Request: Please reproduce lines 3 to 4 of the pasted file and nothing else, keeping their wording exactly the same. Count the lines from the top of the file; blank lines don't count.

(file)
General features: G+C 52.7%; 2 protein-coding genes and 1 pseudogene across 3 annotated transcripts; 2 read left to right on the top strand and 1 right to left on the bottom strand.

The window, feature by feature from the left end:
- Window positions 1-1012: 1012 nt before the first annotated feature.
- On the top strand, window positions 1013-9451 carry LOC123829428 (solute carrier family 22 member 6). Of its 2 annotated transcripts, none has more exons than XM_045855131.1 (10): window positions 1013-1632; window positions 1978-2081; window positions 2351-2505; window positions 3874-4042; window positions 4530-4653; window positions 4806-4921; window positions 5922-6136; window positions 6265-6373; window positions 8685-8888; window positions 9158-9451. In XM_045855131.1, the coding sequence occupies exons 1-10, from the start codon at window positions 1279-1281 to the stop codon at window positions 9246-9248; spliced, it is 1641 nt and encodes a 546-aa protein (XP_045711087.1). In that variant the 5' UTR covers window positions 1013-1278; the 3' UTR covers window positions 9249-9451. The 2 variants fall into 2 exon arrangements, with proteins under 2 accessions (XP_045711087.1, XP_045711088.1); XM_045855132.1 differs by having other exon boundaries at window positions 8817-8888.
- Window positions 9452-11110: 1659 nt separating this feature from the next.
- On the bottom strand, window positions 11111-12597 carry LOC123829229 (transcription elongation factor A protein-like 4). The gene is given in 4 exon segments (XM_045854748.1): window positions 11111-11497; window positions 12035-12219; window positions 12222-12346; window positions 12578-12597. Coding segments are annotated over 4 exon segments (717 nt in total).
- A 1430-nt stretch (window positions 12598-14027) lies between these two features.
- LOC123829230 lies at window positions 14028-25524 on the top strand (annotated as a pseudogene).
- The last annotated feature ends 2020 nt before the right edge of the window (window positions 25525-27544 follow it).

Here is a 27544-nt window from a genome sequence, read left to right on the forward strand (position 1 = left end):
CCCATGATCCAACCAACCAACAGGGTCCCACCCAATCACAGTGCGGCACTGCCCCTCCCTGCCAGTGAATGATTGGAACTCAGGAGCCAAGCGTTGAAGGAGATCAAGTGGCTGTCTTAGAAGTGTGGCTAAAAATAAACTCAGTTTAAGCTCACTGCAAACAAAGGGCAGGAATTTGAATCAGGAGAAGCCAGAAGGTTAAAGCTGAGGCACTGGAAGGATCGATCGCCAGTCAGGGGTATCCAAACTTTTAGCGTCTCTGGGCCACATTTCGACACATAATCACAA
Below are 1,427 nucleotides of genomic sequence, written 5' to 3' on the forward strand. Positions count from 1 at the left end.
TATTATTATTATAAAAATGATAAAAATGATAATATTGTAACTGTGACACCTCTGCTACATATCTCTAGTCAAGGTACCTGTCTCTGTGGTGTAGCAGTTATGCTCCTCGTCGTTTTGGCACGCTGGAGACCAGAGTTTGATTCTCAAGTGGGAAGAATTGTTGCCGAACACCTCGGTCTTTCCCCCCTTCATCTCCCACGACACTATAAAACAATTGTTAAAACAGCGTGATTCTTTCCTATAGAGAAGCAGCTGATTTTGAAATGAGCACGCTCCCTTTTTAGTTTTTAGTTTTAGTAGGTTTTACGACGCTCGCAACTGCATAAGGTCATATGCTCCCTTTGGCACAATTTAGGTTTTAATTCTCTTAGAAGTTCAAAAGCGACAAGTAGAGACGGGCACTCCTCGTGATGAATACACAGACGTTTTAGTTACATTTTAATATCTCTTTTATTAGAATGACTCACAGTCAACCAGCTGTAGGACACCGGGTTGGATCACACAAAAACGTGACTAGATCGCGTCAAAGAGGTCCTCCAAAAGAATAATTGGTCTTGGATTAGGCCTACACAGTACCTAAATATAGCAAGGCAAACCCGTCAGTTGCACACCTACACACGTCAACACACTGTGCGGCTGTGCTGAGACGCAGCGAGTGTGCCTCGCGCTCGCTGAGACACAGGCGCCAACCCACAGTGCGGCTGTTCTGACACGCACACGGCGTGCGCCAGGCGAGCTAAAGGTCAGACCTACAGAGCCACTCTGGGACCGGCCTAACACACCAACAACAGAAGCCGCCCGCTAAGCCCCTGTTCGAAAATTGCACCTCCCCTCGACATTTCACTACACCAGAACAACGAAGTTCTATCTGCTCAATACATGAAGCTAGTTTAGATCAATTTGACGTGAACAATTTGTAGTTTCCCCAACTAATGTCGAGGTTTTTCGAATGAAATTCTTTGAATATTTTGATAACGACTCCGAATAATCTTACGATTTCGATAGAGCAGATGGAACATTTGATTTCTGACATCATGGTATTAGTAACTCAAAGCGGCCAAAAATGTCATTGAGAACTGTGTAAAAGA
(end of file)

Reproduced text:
- Window positions 1-1012: 1012 nt before the first annotated feature.
- On the top strand, window positions 1013-9451 carry LOC123829428 (solute carrier family 22 member 6). Of its 2 annotated transcripts, none has more exons than XM_045855131.1 (10): window positions 1013-1632; window positions 1978-2081; window positions 2351-2505; window positions 3874-4042; window positions 4530-4653; window positions 4806-4921; window positions 5922-6136; window positions 6265-6373; window positions 8685-8888; window positions 9158-9451. In XM_045855131.1, the coding sequence occupies exons 1-10, from the start codon at window positions 1279-1281 to the stop codon at window positions 9246-9248; spliced, it is 1641 nt and encodes a 546-aa protein (XP_045711087.1). In that variant the 5' UTR covers window positions 1013-1278; the 3' UTR covers window positions 9249-9451. The 2 variants fall into 2 exon arrangements, with proteins under 2 accessions (XP_045711087.1, XP_045711088.1); XM_045855132.1 differs by having other exon boundaries at window positions 8817-8888.